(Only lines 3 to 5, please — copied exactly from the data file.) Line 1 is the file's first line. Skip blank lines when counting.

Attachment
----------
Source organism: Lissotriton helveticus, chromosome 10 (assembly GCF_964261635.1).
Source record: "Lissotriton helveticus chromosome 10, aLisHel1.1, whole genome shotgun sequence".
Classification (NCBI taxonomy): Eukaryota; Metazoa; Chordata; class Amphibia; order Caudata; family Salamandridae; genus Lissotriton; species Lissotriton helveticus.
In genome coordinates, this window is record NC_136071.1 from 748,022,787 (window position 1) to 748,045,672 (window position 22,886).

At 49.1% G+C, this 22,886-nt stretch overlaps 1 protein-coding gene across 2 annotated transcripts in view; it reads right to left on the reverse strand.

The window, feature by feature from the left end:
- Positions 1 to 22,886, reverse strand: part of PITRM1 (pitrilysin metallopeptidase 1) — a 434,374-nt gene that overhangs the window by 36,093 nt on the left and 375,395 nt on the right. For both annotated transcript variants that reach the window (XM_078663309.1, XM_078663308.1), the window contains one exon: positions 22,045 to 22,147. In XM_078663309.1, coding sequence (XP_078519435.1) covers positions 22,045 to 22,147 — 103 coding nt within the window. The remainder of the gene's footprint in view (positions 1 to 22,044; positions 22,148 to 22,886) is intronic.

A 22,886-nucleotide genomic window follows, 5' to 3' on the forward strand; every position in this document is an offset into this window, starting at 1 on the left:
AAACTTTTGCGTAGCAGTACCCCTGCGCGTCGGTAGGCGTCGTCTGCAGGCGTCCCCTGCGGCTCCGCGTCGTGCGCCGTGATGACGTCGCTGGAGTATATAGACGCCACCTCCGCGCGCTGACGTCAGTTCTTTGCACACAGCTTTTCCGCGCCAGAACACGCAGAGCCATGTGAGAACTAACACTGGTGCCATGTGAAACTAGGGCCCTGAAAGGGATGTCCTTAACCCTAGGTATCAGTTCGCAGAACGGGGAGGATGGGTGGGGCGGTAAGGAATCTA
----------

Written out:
Classification (NCBI taxonomy): Eukaryota; Metazoa; Chordata; class Amphibia; order Caudata; family Salamandridae; genus Lissotriton; species Lissotriton helveticus.
In genome coordinates, this window is record NC_136071.1 from 748,022,787 (window position 1) to 748,045,672 (window position 22,886).

At 49.1% G+C, this 22,886-nt stretch overlaps 1 protein-coding gene across 2 annotated transcripts in view; it reads right to left on the reverse strand.